Thank you Nick for that very warm welcome.And congratulations to IISS for the success of the Shangri-La Dialogue which I had the great fortune to attend in the second day of the job as Minister for Defence.It was a wonderful opportunity for me, very quickly, to meet some of my counterparts.
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I would like to begin by acknowledging the Traditional Owners of the land on which we meet today, the Gadigal of the Eora and pay my respects to Elders past and present.
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Good morning, everyone. Thank you for that warm welcome.
It’s great to be here for the opening of the Defence Science Centre — a fabulous new addition to Western Australia’s science and defence industry scene.
Thank you, Michael Shoebridge, for that warm welcome.
Let me begin by acknowledging the traditional custodians of the land on which we meet – the Ngunnawal people – and pay my respects to their elders past and present.
It is a pleasure to be here at the Australian Financial Review National Security & Intelligence Summit. Today is an opportunity to compare notes, share experiences, and put forward ideas about how Australia will thrive in a volatile region.One of the markers of the age we are living in is the rapid pace of change.
Well what could possibly go wrong having an Army aviator talking to a bunch of submariners? I do note last night the prize that was given for excellence in engineering came from a fellow aviator who also happened to be a test pilot. So perhaps there's a good precedence there.
Canberra is the capital city of Australia. It was created back in 1913 to be separate from our two biggest cities, Sydney and Melbourne.
It’s cold in winter, hot in summer, and the home of much of our nation’s government and Defence leadership. It’s been my second home for the last twenty-five years when our Parliament is sitting.
Good morning ladies and gentlemen. And let me begin this morning by acknowledging the traditional owners of the land on which we meet, and pay my respects to their elders past, present and future. Let me also thank Aunty Tina for your very informative welcome.
Good morning. I’m honoured to be here today at the National Defence College.
I am keenly aware of the important work you do in preparing the defence and national security leaders of the future.
This is my second visit to your exciting country – my first was in 2015, in my former role as Minister for Education and Training.
Thank you very much for that introduction. It is a great pleasure to address the Lowy Institute this morning.
With a distinguished board, it does us all a great service by stimulating debate and discussion on policy and Australia’s place in the world.
This contribution is particularly valuable on foreign and defence policy.
It’s a pleasure to be here today. CEDA does tremendous work in stimulating debate on a very wide range of economic and social issues. I’m a great supporter and constantly aware of CEDA’s distinguished contributions.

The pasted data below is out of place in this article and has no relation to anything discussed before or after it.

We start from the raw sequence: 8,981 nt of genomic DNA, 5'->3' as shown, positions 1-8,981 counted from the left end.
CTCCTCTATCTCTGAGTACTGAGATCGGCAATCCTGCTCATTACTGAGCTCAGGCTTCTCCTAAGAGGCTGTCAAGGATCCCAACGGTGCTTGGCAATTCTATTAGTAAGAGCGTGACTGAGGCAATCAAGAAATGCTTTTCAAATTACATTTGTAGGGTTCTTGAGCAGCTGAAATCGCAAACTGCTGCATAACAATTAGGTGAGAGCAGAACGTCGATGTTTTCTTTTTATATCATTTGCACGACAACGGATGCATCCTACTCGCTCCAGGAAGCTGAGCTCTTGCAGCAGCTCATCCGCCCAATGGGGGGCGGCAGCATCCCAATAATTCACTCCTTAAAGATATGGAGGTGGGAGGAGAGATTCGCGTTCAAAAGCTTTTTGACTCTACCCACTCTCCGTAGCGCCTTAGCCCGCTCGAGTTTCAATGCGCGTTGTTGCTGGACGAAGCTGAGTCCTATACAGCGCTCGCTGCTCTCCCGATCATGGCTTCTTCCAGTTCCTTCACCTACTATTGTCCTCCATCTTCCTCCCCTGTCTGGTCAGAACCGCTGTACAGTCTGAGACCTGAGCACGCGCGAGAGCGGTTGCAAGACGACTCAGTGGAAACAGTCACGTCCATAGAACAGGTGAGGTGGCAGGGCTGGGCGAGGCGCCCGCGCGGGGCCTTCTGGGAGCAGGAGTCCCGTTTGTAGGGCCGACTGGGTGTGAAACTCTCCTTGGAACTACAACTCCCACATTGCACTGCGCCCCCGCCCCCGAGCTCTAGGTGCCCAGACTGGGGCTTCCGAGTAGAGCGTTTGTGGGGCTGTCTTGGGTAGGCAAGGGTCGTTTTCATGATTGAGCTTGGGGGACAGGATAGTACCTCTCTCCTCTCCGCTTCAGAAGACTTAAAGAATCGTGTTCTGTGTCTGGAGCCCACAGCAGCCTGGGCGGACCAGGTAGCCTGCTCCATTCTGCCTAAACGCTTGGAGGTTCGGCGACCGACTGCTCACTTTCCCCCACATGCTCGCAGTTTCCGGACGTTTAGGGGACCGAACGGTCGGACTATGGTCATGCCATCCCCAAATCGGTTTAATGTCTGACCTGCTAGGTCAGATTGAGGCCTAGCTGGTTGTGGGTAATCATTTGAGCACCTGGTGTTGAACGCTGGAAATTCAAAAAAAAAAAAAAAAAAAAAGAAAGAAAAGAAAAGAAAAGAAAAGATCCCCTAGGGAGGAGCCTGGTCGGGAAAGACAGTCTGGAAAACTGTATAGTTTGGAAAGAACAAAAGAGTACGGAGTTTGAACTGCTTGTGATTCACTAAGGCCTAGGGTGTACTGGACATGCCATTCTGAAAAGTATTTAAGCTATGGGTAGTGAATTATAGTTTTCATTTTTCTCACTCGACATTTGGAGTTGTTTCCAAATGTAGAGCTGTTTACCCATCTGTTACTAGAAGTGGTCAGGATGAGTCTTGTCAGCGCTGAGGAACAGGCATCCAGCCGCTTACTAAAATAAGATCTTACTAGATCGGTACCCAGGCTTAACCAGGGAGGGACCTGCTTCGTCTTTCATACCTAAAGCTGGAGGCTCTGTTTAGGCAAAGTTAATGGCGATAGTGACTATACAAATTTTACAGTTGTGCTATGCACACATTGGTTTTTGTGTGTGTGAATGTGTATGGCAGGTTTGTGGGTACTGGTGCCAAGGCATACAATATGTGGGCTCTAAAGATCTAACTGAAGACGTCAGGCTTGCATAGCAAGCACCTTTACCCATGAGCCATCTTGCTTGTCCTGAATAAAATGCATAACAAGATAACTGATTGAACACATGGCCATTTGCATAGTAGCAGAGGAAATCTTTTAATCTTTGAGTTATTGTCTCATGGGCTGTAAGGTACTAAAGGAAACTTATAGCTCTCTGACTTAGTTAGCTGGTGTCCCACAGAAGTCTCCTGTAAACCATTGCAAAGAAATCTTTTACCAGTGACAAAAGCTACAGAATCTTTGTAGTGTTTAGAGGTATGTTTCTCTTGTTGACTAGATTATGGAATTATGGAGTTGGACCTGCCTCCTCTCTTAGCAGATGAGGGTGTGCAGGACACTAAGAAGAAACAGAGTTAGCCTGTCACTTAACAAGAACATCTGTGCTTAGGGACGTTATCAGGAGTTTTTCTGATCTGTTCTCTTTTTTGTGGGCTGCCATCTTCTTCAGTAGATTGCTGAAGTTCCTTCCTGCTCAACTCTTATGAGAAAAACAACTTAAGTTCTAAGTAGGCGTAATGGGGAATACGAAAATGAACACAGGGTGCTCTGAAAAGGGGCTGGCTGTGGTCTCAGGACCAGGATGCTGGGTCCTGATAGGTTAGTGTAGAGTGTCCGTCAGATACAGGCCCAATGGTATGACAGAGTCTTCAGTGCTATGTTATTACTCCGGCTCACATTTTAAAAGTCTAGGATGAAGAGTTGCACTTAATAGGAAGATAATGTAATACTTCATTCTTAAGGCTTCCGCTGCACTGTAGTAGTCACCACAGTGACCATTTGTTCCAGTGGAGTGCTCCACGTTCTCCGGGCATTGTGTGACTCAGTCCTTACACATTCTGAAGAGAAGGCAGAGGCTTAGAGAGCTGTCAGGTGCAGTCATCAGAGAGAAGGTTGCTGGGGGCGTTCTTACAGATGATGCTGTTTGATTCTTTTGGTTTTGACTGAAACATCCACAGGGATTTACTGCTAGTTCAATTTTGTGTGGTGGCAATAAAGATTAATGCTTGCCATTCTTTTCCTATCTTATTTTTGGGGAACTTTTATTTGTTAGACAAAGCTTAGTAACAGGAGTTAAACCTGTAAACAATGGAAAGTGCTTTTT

It is a pleasure to be here, in Sydney, at the Pacific 2017 Sea Power Conference.
I’m here to talk about the most exciting and long-term re-capitalisation of the Royal Australian Navy’s maritime capability for decades.
I know this room appreciates the sovereign importance of a sound naval shipbuilding enterprise in Australia.
Let me start by acknowledging the traditional owners on the land on which we meet here at the International Convention Centre this afternoon, and pay my respects to their elders past and present, and also to take the opportunity to thank Uncle Allen Madden for his welcome this morning. You can always rely on Allen for a joke.
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Thanks Gerard, for your introduction and your very warm welcome here again to the Sydney Institute. Let me begin by acknowledging the traditional owners of the land on which we meet and pay my respects to their elders past and present.
It’s a pleasure to be able to give the keynote address at the Australian Business Defence Industry’s Sovereign Industry Capabilities seminar today.
It gives me an opportunity to acknowledge the importance of the efforts of ABDI as an advocate for Australia’s defence industry and capability.
Good evening ladies and gentlemen and thank you for the invitation to be here this evening. Let me first acknowledge that this event is being held on the traditional lands of the Ngunnawal people and I pay my respects to their elders past and present.
It’s a pleasure to have the opportunity to address CEDA’s thirty-eighth State of the Nation conference.
I’d like to take this opportunity to acknowledge all the work you do to promote policy debate across the country.
Today I want to outline the Australian Government’s defence industry policy agenda.
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Thank you Margaret and good morning ladies and gentlemen.
Let me begin by acknowledging the traditional owners of the land on which we meet, the Ngunnawal people, and pay my respect to their elders past and present.